Elk: 1 Weather Station: 0
A repeat customer placed a research weather station in the field last fall. By February, anomalous readings from the weather data were observed, including a low battery alarm text message. Everything indicated that something fishy was going on – but it turned out not be be fish at all.
Since it was a relatively short 3 hr drive, I offered to make a service call to better understand the situation. Conditions couldn’t have been better for a service trip; mud, snow, rain, and cold are always a refreshing break from the comfort of the office.
After mucking through a 1/2 mile of … muck, I found the weather station torn to pieces.
Mast was down, wind sensor stomped into the mud, cross-over weld broken, solar panel bracket ripped off, and guy line broken. I was also pleased to find that a $600 rain gauge is perfect for kick-the-can.
Evidence at the scene suggested that an elk became entangled for quite some time before freeing himself. (I was glad that he wasn’t still there.)
After a short triage it was clear that all of the electronic equipment had to go back for service due to damaged cables. However, most wind sensors that I know of couldn’t have endured the beating the Dyacon WSD-1 received. Aside from the damaged cups, it was still in tact.
After two trips slogging over the muddy hills, everything was in the truck and I was ready for the long drive home while the mud cured on my pants and coat.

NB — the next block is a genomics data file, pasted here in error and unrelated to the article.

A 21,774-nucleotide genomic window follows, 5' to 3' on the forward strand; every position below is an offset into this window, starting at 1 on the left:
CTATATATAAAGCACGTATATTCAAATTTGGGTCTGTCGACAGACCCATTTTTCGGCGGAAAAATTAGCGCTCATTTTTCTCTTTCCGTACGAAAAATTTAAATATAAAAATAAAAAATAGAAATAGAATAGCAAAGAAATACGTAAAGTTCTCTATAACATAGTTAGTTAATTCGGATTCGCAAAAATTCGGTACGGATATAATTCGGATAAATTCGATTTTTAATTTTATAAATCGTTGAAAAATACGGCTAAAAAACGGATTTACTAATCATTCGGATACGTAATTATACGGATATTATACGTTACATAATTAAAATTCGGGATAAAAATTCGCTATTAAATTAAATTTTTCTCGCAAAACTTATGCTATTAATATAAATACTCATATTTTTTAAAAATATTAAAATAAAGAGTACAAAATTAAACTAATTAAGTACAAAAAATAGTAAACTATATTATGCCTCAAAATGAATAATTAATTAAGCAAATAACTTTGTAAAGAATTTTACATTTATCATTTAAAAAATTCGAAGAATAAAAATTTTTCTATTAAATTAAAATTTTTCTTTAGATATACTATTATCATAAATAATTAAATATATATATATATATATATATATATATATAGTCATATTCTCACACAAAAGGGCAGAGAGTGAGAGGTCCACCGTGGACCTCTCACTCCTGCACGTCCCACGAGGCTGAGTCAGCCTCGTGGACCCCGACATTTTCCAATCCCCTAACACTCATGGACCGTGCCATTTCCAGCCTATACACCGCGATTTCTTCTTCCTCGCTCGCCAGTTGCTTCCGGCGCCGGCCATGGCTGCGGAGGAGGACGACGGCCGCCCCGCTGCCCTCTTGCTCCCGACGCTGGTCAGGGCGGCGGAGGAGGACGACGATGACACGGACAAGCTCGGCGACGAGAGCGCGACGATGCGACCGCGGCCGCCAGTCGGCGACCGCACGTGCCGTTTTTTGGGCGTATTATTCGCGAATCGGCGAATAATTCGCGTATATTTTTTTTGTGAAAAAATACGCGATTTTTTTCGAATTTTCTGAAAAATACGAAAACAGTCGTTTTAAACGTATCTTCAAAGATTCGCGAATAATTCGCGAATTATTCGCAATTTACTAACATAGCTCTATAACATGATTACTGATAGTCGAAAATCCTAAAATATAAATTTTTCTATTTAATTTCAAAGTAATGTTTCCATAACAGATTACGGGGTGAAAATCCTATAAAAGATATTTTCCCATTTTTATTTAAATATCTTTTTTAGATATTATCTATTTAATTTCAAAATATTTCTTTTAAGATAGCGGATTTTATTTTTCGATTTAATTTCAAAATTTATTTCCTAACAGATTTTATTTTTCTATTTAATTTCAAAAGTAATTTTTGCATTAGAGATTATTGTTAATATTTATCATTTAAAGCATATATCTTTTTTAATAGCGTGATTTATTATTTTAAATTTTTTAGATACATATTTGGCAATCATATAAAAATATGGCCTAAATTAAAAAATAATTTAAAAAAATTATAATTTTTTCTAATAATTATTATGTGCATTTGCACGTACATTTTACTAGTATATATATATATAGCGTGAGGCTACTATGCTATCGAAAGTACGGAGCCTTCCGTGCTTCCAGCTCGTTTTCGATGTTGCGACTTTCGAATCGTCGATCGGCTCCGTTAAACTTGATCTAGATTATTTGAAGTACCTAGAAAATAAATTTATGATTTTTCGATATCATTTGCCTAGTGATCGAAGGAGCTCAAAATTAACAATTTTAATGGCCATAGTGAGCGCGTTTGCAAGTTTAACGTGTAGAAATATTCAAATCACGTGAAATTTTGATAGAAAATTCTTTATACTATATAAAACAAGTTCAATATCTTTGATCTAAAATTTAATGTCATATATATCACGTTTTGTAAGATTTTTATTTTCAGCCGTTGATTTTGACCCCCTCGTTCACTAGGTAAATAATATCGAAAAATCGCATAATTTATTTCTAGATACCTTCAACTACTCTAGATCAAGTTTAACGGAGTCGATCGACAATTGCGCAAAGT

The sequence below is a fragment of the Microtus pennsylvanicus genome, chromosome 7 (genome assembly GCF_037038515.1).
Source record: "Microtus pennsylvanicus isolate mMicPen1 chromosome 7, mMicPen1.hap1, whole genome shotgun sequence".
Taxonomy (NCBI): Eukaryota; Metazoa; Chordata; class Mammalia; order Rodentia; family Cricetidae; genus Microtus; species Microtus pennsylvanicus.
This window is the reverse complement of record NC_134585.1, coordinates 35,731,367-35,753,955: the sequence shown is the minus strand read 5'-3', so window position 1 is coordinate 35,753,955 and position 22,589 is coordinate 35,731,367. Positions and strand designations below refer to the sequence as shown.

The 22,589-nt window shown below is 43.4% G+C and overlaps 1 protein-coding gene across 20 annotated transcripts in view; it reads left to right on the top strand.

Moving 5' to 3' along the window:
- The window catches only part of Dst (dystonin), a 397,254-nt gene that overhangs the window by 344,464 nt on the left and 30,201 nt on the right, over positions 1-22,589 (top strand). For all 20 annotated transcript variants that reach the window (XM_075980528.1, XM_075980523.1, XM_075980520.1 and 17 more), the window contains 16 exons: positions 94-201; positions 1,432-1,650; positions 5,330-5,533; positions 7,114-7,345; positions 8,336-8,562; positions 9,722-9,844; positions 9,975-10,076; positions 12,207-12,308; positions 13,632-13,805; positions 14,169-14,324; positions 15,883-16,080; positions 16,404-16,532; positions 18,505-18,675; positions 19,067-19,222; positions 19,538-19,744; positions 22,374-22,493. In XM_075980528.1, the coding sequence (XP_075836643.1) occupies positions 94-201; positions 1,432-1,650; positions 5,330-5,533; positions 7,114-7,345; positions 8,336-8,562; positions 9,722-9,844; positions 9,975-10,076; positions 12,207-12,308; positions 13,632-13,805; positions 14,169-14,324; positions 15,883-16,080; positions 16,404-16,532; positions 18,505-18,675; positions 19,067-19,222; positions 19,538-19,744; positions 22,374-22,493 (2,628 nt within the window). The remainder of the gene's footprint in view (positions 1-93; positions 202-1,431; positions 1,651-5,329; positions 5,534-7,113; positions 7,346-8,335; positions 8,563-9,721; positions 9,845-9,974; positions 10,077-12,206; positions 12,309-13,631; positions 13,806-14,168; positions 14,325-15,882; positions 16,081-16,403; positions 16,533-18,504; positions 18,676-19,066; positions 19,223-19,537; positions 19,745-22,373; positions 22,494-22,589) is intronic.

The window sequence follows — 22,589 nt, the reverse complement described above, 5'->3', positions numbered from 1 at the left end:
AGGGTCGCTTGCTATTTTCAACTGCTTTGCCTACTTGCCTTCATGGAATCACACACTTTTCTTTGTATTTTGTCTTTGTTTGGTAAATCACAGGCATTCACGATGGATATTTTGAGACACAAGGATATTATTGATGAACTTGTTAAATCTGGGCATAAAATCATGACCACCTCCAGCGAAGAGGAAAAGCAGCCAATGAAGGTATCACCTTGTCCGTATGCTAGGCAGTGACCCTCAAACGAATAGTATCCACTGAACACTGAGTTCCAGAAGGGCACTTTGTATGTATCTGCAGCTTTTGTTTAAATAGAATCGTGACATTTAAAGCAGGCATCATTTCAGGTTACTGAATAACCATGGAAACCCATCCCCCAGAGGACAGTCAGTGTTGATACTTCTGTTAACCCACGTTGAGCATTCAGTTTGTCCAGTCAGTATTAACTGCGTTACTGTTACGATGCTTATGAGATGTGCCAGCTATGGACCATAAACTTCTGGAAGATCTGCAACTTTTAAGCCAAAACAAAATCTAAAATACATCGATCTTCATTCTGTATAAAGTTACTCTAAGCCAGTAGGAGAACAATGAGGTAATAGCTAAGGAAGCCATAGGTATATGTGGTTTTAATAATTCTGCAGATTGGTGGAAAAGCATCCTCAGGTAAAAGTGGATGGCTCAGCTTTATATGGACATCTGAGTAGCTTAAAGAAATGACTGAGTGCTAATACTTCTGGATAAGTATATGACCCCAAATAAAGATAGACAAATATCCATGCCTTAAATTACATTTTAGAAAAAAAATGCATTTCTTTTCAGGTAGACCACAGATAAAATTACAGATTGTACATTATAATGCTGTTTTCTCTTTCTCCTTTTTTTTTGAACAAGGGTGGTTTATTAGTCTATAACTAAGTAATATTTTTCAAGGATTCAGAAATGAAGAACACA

Weather Station Repair
With other professional weather stations, the user would have to wait while equipment (if repairable) was shipped off to various manufacturers for estimates.
In this case, all of the damaged equipment was made by Dyacon. We replaced all of the cables, did an ultrasonic clean of the wind sensor bearings, replaced the anemometer cups, replaced the aspirator, replaced the brackets, updated the weather station controller, and did our standard environmental burn-in. All this was done in-house by our technicians. The weather station was tested and ready to go back in the field within two days.
Moral of the Story
Always use a fence to protect your weather station when ruminants are about.
If possible, always install weather stations with the comfort of the service technician in mind. The leeward side of tropical islands such as Hawaii and Bermuda are recommended.
When buying a weather station consider service and repair in your analysis. Weather stations that integrate sensors, dataloggers, and radio modules from different manufacturers are not only much more complex to use, but are also more complex to service.
The users reinstalled the weather station a few days later, this time with a fence.
It think they did a great job, especially when doing it in below freezing weather.